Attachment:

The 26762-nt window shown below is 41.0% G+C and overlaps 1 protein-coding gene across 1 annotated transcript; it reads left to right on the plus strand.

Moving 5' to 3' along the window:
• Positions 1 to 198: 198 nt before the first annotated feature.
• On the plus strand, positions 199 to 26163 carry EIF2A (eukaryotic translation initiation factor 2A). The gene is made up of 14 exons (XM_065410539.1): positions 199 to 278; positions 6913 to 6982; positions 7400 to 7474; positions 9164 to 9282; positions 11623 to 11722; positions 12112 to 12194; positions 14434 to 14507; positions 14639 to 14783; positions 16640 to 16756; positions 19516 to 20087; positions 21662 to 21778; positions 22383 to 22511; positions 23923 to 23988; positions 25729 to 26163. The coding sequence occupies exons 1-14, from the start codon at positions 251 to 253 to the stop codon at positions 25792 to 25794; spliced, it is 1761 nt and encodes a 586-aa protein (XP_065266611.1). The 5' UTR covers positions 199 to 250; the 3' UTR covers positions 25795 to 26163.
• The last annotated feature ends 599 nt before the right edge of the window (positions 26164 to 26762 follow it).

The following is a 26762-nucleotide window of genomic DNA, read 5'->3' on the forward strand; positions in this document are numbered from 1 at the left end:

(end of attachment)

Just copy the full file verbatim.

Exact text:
The 26762-nt window shown below is 41.0% G+C and overlaps 1 protein-coding gene across 1 annotated transcript; it reads left to right on the plus strand.

Moving 5' to 3' along the window:
• Positions 1 to 198: 198 nt before the first annotated feature.
• On the plus strand, positions 199 to 26163 carry EIF2A (eukaryotic translation initiation factor 2A). The gene is made up of 14 exons (XM_065410539.1): positions 199 to 278; positions 6913 to 6982; positions 7400 to 7474; positions 9164 to 9282; positions 11623 to 11722; positions 12112 to 12194; positions 14434 to 14507; positions 14639 to 14783; positions 16640 to 16756; positions 19516 to 20087; positions 21662 to 21778; positions 22383 to 22511; positions 23923 to 23988; positions 25729 to 26163. The coding sequence occupies exons 1-14, from the start codon at positions 251 to 253 to the stop codon at positions 25792 to 25794; spliced, it is 1761 nt and encodes a 586-aa protein (XP_065266611.1). The 5' UTR covers positions 199 to 250; the 3' UTR covers positions 25795 to 26163.
• The last annotated feature ends 599 nt before the right edge of the window (positions 26164 to 26762 follow it).

The following is a 26762-nucleotide window of genomic DNA, read 5'->3' on the forward strand; positions in this document are numbered from 1 at the left end: